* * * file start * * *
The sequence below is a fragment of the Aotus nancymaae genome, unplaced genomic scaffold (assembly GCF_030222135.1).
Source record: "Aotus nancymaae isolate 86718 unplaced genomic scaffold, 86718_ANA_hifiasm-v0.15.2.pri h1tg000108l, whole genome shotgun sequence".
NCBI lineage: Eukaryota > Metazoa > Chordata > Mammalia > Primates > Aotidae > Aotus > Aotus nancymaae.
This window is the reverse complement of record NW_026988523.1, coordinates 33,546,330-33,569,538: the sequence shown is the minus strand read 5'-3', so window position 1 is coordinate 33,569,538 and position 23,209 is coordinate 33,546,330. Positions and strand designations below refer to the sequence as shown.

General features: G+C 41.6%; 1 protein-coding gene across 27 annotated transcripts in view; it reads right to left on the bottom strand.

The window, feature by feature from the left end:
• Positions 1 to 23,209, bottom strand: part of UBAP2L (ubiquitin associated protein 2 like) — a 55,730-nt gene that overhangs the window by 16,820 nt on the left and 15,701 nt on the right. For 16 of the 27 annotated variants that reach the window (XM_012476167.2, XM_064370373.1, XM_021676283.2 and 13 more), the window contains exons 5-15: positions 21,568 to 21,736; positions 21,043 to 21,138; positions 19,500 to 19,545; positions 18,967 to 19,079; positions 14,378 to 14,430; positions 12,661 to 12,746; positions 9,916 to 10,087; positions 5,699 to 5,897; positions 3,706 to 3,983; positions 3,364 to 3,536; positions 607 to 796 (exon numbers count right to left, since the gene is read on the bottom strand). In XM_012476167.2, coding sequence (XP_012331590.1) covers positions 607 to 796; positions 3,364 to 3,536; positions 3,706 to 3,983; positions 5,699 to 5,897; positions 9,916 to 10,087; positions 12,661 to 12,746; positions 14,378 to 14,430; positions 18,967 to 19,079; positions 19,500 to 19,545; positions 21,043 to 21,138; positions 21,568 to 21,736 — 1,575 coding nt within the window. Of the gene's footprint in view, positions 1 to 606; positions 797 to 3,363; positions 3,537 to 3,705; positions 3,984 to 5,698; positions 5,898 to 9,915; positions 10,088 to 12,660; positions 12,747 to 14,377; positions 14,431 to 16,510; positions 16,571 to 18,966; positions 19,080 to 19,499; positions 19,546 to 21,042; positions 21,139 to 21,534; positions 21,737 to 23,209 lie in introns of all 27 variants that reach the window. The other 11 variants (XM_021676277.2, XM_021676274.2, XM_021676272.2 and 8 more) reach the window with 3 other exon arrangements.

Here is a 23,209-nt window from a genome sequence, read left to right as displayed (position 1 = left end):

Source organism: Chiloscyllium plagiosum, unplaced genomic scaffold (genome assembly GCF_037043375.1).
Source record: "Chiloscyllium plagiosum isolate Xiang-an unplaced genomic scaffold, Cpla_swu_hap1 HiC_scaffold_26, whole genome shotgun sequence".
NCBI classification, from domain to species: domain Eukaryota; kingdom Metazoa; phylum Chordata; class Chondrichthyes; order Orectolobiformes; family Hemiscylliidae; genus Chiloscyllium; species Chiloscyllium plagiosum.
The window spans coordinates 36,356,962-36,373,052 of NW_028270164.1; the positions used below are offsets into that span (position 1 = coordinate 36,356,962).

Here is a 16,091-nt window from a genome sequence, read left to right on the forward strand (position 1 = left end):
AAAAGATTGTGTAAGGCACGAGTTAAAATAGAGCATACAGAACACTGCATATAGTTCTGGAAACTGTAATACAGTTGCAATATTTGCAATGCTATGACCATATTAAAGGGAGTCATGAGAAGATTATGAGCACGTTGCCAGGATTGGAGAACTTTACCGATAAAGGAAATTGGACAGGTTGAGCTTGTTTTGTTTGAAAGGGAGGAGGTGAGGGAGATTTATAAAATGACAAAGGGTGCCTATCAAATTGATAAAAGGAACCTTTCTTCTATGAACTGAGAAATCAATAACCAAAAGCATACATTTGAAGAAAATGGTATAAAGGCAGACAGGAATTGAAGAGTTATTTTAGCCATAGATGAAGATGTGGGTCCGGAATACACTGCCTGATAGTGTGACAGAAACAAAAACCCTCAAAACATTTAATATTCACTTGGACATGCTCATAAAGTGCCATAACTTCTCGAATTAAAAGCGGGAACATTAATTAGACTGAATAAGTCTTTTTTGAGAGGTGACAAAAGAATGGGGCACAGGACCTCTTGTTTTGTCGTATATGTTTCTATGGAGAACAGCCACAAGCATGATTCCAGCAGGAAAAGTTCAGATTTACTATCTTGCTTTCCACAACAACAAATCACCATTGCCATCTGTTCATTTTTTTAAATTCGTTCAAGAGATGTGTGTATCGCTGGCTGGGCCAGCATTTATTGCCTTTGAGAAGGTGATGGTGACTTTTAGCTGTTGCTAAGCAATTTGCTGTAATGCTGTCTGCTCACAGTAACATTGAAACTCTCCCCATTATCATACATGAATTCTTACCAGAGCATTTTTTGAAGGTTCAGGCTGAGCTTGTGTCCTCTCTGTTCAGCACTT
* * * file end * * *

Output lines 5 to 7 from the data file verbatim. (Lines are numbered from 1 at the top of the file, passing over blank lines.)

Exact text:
General features: G+C 41.6%; 1 protein-coding gene across 27 annotated transcripts in view; it reads right to left on the bottom strand.

The window, feature by feature from the left end:
• Positions 1 to 23,209, bottom strand: part of UBAP2L (ubiquitin associated protein 2 like) — a 55,730-nt gene that overhangs the window by 16,820 nt on the left and 15,701 nt on the right. For 16 of the 27 annotated variants that reach the window (XM_012476167.2, XM_064370373.1, XM_021676283.2 and 13 more), the window contains exons 5-15: positions 21,568 to 21,736; positions 21,043 to 21,138; positions 19,500 to 19,545; positions 18,967 to 19,079; positions 14,378 to 14,430; positions 12,661 to 12,746; positions 9,916 to 10,087; positions 5,699 to 5,897; positions 3,706 to 3,983; positions 3,364 to 3,536; positions 607 to 796 (exon numbers count right to left, since the gene is read on the bottom strand). In XM_012476167.2, coding sequence (XP_012331590.1) covers positions 607 to 796; positions 3,364 to 3,536; positions 3,706 to 3,983; positions 5,699 to 5,897; positions 9,916 to 10,087; positions 12,661 to 12,746; positions 14,378 to 14,430; positions 18,967 to 19,079; positions 19,500 to 19,545; positions 21,043 to 21,138; positions 21,568 to 21,736 — 1,575 coding nt within the window. Of the gene's footprint in view, positions 1 to 606; positions 797 to 3,363; positions 3,537 to 3,705; positions 3,984 to 5,698; positions 5,898 to 9,915; positions 10,088 to 12,660; positions 12,747 to 14,377; positions 14,431 to 16,510; positions 16,571 to 18,966; positions 19,080 to 19,499; positions 19,546 to 21,042; positions 21,139 to 21,534; positions 21,737 to 23,209 lie in introns of all 27 variants that reach the window. The other 11 variants (XM_021676277.2, XM_021676274.2, XM_021676272.2 and 8 more) reach the window with 3 other exon arrangements.